Underestimating the Enemys capabilities

Discussion in 'Academy/Military News' started by bruno, Jun 25, 2013.

  1. bruno

    bruno Retired Staff Member

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    Today is the 137th anniversary of the Battle of the Little Big Horn in which LTC George A Custer and the Seventh Cavalry managed to achieve the lasting fame that he craved. Sadly for he and 267 others, it was achieved at the cost of the total annihilation of 5 Cav Troops and himself. Apparently he discovered what seems common sense and yet often is ignored- that you can't force the enemy to act as you wish them to act, and they often act in accordance with their plans and capabilities rather than playing their assigned role in your plans.

    I've never been to the battlefield though I have long wanted to go- unfortunately it's not exactly on the way to anywhere else.:wink: Anybody on here ever visited?

    A really interesting history of Custer and the battle is by Nathaniel Philbrick - "The Last Stand: Custer Sitting Bull and the Battle of the Little Big Horn" http://www.barnesandnoble.com/w/last-stand-nathaniel-philbrick/1100156595?ean=9780670021727

    http://www.commandposts.com/2011/06/first-report-of-the-battle-of-the-little-bighorn/
     
    Last edited: Jun 25, 2013
  2. falconfamily

    falconfamily Member

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    Hi Bruno, it is not great terrain to fight on (for either side). Tall grass and rolling hills make for poor sight lines. It is an area with some water obstacles as well, where the river cut steep banks which impede movement. It is ideal terrain for a meeting engagement, where an inferior force could get overwhelmed (i.e. I imagine that for a unit moving through the area that you might see a group of 50 or so coming at you, and not see the 20 other groups of 50 that might be just over the hill or in a gully). The park is a fascinating place to visit because of the well known history, the Park Service guides are excellent as well.
     
    Last edited: Jun 25, 2013
  3. thepalmers4

    thepalmers4 Member

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    Hi Bruno, We visited Custer Barttlefield on a family road trip last summer. Our destination was Fairchild AFB where our DS had summer ops. We detoured through Yellowstone NP and took three days to drive east through Cody (Buffalo Bill Musuem/dam/rodeo) to the Little Bighorn Battlefield NM, then returned to Yellowstone through Red Lodge on the Beartooth Highway.

    I was truly moved by being able to stand where this battle was fought, a battle that I had known since my 1950s Davy Crockett cowboys and Indian days. There is no cover, a little concealment from tall grass, and not much high ground. It is easy to see how a small force retreated to higher ground and was overwhelmed. The first burials were in shallow graves where the troopers fell. A mass grave was later prepared, but the original burials are still marked with small tombstones naming the trooper who fell there.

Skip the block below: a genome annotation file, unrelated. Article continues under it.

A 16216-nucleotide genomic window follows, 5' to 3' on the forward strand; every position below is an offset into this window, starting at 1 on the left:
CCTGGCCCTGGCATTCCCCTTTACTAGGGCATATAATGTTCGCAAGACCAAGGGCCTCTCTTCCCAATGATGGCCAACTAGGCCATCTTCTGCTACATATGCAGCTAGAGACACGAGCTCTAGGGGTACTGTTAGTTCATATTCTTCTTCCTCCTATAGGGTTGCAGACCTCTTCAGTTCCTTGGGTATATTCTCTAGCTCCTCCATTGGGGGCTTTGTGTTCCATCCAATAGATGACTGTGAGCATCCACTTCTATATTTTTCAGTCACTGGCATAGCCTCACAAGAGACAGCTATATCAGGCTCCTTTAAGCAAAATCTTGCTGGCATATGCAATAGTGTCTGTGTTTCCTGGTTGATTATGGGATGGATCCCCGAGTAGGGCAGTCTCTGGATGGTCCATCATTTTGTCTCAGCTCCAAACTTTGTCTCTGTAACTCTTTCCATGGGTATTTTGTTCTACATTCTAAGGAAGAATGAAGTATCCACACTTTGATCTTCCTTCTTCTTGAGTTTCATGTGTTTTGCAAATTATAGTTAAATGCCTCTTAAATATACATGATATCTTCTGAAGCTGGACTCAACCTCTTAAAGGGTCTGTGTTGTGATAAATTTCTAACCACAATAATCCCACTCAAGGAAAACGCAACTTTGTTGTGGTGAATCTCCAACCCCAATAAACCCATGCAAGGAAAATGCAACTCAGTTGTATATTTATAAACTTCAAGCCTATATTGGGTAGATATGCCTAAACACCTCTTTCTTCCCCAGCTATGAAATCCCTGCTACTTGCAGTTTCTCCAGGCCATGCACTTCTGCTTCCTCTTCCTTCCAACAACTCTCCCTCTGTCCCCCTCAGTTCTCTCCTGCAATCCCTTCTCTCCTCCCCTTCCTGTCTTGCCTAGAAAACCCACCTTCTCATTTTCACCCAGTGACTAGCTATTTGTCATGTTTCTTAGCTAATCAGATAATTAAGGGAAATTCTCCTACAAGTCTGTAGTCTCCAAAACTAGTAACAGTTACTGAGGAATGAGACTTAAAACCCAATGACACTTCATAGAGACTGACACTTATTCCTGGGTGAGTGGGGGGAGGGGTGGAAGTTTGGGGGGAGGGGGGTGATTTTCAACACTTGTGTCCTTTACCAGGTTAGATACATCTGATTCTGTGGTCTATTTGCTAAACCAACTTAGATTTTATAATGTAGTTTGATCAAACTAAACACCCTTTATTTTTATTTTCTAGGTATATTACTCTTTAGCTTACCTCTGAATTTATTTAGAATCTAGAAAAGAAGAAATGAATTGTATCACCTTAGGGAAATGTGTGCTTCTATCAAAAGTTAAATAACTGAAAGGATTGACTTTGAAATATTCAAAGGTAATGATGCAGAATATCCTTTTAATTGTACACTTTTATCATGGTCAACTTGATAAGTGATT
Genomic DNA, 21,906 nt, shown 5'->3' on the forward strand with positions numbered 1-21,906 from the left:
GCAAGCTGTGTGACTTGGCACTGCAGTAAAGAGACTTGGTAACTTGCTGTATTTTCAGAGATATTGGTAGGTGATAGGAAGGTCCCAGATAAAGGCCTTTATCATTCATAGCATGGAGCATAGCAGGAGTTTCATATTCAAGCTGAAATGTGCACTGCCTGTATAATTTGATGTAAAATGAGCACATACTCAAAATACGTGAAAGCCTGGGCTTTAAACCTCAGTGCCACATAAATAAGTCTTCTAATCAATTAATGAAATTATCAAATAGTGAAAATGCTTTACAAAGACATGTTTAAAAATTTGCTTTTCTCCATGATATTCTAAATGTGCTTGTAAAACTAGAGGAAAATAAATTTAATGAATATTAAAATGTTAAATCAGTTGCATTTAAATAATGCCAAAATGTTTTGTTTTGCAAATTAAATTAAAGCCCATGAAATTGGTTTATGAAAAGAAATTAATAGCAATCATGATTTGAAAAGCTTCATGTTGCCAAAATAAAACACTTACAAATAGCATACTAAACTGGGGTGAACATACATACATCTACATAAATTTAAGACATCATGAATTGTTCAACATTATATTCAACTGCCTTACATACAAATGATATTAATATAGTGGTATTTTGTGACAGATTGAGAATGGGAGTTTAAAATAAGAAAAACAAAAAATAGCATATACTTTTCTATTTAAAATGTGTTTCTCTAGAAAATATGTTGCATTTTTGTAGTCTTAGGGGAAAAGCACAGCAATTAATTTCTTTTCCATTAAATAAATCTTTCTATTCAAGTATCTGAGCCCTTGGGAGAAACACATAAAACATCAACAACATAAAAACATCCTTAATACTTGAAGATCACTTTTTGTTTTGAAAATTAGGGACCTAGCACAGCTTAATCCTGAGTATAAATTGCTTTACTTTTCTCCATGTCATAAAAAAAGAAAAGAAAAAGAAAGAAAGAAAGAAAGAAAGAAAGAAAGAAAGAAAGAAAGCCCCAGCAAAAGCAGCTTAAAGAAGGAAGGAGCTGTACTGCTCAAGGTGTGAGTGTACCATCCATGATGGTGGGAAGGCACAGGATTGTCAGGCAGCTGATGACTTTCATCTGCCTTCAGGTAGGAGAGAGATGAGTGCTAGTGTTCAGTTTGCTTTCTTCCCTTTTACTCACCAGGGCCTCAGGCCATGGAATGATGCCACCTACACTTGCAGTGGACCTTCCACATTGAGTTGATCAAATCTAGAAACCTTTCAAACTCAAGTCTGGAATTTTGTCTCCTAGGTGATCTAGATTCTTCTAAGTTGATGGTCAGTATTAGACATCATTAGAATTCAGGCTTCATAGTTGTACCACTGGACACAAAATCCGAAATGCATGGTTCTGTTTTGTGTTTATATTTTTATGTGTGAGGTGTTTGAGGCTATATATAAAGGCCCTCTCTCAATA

I enjoyed Stepen Ambrose’s book, Crazy Horse and Custer. It a parallel history of the two lives, one chapter on Custer followed by one on Crazy Horse. It includes an engaging, even-handed discussion of the plains Indian and Army cultures of that period.
     
  4. kinnem

    kinnem Moderator

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    Thanks for the reminder Bruno. When I was 7 my interest in military history was first piqued by a biography of Custer. I recall using a broomstick as my sabre in the kitchen. I now have a destination when I make my tour through the big northern square states in the next few years to cross hitting all 50 states off of my bucket list.
     
  5. AF6872

    AF6872 Member

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    Walked it on the way to my first assignment in Oregon. Did a detour to the Battlefield as I have also been a long time reader of the battle history. "Son of the Morning Star" Is a little know book that chronicles Custer's life. Triumphs and defeats. A good read. Then again his 5Th Michigan killed JEB Stuart at Yellow Tavern after Gettysburg and may have also been a turning point?
     
    Last edited: Jun 26, 2013
  6. NorwichDad

    NorwichDad Member

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    At 8PM tonite

    ON Turner Classic Movies - "They died with their boots on"
     
  7. kinnem

    kinnem Moderator

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    "To the Devil with the orders. We'll ride to the sounds of the guns!"
     

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